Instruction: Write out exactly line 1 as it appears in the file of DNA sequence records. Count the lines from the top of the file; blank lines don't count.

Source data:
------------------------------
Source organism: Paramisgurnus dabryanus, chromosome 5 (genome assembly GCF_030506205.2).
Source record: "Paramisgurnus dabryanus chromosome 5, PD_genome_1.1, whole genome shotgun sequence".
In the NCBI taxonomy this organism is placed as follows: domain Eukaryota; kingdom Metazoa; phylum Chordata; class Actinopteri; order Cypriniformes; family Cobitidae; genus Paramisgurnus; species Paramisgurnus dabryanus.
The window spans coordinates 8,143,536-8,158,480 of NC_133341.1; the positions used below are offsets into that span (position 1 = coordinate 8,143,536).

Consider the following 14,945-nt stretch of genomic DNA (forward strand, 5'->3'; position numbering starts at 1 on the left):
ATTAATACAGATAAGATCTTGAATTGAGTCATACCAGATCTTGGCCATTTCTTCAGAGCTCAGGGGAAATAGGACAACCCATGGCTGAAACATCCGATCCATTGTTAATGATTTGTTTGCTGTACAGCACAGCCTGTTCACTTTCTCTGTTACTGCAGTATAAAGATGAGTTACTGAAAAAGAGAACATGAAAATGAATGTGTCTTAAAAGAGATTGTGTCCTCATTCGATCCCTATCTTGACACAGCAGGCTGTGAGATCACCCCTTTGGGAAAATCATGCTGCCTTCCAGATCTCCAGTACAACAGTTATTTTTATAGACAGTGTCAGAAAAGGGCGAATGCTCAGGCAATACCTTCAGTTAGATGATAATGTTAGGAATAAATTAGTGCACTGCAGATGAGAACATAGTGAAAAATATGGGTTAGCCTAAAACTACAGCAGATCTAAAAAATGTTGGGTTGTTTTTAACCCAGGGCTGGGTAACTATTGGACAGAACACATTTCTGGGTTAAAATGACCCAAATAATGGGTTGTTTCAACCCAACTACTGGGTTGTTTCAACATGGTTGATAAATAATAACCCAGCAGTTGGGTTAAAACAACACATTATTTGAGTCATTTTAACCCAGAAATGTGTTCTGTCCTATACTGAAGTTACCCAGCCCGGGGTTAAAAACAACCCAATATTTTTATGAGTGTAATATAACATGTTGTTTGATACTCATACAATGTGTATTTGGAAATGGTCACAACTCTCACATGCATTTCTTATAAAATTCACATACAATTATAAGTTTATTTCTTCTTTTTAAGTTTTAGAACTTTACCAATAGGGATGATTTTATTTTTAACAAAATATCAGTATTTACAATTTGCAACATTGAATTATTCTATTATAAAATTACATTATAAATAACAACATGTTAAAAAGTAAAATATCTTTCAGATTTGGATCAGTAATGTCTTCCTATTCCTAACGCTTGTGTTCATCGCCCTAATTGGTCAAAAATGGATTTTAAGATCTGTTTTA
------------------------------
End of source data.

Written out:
Source organism: Paramisgurnus dabryanus, chromosome 5 (genome assembly GCF_030506205.2).